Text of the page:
Certain policy language may be a reaction to legislation enacted by various states requiring insurance policies to include a provision stating that a policyholder's bankruptcy or insolvency will not relieve the insurer of its obligations under the insurance policy.3 In this connection, many insurance policies now contain a Bankruptcy provision such as the following:

Bankruptcy

Bankruptcy or insolvency of any Insured or the estate of any Insured shall not relieve [the insurer] of its obligation nor deprive the insurer of its rights or defenses of this Policy.

Nevertheless, insurers often argue that the above provision does not specifically address the consequences of a insured's failure or inability to satisfy the pay first provision, noting that their policies also include language such as:

The insurer's liability under this Policy shall apply only to that part of each Loss which is excess of the [Deductible or Retention] set forth in Declarations. Such [Deductible or Retention] shall be borne by the Insured and remain uninsured.

Based upon pay-first provisions similar to the above, insurers have argued that the Bankruptcy provision has no effect on the policyholder's obligation to fund initial losses in accordance with the pay first provision. In this connection, insurers have argued that payment of the retention is an absolute condition precedent to coverage, and that any other interpretation relieving an insured of that obligation and/or requiring an insurer to "drop down" to cover amounts within the pay-first provision would impose additional obligations on the insurer to which it never consented or contemplated when forming the insurance contract.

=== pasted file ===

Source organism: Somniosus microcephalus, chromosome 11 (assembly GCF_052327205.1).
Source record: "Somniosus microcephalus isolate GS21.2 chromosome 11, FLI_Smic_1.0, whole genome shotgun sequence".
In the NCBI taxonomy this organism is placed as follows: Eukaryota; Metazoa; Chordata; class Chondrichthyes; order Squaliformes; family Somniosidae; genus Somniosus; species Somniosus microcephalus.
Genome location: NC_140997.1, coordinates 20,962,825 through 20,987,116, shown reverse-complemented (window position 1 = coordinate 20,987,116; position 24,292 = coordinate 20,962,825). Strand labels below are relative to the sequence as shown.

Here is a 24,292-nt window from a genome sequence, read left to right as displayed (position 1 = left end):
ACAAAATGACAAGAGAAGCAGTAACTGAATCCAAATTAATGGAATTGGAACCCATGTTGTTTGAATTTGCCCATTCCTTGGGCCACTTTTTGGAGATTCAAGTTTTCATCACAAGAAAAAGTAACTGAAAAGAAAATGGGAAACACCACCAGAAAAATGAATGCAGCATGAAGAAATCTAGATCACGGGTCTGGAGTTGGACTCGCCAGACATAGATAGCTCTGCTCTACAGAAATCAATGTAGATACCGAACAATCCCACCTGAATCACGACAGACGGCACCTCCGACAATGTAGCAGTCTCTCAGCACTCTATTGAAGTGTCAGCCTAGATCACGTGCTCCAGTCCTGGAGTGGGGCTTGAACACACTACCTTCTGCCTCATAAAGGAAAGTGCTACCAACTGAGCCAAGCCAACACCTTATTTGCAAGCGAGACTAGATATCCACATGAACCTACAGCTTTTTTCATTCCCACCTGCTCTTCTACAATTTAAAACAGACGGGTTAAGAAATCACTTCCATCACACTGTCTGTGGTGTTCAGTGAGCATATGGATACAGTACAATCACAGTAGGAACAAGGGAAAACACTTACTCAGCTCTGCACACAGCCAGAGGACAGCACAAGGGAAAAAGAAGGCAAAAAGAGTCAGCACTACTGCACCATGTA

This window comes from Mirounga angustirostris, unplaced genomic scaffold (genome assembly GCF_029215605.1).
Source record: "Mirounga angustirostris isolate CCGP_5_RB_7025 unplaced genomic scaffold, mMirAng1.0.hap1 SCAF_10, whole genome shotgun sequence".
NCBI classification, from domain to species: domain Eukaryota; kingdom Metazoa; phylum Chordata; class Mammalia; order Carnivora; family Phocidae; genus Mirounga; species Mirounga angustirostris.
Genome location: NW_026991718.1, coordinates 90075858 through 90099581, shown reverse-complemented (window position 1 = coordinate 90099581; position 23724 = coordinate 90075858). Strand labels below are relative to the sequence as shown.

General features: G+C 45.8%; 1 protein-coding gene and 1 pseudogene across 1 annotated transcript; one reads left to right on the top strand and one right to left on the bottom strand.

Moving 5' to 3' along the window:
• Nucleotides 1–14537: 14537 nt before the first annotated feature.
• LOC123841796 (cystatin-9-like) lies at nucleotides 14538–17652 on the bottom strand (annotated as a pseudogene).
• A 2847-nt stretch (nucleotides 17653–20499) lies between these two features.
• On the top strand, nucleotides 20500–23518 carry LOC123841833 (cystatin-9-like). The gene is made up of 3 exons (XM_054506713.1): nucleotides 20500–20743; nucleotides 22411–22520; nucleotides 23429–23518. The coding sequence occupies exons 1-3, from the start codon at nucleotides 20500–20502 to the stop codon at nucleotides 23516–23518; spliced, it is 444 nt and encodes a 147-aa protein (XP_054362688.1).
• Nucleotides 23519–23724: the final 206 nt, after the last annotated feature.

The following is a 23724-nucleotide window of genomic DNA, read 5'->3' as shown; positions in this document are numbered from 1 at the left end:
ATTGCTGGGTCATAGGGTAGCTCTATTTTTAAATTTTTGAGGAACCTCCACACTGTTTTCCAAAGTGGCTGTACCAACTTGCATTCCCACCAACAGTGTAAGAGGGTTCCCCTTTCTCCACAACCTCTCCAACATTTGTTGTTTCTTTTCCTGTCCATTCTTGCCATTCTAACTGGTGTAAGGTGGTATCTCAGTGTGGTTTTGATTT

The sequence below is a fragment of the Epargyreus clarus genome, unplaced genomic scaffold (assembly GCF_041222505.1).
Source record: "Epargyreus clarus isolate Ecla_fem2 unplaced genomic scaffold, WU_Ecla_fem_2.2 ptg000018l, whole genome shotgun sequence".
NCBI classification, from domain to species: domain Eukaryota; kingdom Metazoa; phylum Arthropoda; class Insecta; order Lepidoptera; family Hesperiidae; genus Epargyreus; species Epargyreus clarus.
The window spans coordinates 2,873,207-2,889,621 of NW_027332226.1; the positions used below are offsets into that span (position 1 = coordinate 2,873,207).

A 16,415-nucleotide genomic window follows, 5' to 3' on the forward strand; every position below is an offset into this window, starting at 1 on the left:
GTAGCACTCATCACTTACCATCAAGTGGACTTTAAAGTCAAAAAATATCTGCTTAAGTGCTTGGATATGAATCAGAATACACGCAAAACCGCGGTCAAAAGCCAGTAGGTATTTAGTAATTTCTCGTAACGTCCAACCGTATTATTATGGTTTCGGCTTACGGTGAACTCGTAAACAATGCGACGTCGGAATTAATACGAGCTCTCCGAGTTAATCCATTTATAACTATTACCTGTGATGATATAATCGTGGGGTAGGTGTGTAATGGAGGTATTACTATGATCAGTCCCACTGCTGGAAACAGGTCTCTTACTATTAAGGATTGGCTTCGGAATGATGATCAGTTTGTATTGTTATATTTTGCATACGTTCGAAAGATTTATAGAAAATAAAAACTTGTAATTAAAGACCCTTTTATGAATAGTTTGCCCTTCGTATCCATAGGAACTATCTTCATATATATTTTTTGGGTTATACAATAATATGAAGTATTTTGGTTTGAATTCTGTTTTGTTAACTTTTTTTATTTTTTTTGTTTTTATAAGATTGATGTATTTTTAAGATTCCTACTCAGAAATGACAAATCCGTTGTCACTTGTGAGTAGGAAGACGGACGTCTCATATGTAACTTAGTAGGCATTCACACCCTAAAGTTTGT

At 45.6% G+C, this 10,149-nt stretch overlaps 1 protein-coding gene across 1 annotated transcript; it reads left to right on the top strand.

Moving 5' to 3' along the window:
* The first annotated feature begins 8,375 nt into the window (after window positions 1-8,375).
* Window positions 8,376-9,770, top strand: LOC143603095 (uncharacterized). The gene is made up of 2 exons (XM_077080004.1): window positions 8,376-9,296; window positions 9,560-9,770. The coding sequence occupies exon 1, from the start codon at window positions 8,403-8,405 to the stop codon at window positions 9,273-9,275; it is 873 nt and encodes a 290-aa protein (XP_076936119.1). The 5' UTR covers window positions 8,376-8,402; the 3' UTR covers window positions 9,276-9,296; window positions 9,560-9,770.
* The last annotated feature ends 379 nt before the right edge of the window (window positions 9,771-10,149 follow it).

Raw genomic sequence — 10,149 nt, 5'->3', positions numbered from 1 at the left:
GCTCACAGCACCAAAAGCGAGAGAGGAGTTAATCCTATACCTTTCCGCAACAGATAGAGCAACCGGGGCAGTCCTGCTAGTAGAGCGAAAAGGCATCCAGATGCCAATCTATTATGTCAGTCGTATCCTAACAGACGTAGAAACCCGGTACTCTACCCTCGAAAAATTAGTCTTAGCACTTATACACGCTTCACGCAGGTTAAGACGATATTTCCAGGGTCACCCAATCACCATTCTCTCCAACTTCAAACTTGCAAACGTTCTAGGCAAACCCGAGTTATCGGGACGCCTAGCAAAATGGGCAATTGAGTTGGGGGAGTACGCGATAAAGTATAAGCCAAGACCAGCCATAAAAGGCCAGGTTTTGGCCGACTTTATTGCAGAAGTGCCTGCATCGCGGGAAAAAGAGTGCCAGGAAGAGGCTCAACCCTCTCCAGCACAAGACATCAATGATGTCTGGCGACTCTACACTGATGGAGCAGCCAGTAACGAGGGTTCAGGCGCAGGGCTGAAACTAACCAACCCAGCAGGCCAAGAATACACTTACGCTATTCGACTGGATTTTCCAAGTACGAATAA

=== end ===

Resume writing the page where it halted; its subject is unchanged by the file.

VII. Drop Down Analysis

The phrase "drop down" refers to the insurer's payment of amounts within the pay-first provision. Below is an analysis of the current state of the law addressing an insurer's obligation to drop down.

A. Traditional Approach (The Minority View)

Courts reviewing the drop down issue under the traditional approach attempt to parse out an insurer's payment obligations by determining whether the policy contained a deductible or retention.

  1. Applying the Traditional Approach